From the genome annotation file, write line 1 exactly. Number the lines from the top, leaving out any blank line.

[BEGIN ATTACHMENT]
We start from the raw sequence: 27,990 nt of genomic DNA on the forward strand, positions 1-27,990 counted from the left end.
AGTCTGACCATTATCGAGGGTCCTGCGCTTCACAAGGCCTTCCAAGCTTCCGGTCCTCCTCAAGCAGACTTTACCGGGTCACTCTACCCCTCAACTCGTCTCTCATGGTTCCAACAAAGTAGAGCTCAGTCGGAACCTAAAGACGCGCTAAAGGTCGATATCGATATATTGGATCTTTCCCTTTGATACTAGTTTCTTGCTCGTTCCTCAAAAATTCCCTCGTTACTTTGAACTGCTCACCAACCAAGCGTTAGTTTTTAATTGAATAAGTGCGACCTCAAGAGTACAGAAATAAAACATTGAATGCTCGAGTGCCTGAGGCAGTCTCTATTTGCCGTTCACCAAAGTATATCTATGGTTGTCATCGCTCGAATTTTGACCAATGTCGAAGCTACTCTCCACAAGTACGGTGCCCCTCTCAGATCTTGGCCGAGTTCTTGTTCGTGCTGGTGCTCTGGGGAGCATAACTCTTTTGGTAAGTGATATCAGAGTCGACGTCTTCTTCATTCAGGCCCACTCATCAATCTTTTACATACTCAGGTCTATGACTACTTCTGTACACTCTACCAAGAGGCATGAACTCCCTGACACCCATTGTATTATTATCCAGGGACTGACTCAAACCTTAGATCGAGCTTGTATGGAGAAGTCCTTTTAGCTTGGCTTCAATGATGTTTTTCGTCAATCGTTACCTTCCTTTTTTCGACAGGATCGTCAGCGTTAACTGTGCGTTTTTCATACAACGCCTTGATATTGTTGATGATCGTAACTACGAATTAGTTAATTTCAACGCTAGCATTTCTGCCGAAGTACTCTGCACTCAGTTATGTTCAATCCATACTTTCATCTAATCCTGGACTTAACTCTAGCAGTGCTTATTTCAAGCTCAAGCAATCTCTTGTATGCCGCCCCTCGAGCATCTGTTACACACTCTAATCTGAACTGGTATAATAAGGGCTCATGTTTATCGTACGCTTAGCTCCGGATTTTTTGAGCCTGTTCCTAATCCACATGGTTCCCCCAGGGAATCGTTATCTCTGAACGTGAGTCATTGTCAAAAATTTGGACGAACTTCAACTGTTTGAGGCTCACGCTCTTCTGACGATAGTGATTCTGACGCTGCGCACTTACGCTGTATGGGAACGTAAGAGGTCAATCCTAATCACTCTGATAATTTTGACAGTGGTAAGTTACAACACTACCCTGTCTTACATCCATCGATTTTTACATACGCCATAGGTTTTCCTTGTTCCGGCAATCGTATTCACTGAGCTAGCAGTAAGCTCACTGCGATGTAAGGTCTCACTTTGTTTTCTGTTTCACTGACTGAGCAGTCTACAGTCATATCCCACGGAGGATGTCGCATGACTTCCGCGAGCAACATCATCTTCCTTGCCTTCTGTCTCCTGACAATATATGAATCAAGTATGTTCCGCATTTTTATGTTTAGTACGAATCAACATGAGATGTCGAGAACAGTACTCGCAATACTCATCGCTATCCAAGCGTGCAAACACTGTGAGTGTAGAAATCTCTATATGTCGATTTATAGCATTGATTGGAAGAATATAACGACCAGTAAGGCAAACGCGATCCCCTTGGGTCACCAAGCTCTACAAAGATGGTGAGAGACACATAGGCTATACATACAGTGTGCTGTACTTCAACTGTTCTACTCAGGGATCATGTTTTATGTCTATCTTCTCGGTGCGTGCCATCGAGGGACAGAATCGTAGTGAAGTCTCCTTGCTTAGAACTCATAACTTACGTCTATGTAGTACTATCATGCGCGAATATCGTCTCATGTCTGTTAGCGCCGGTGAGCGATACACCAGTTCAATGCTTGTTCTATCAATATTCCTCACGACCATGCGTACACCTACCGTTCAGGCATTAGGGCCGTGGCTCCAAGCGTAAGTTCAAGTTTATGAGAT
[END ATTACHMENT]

We start from the raw sequence: 27,990 nt of genomic DNA on the forward strand, positions 1-27,990 counted from the left end.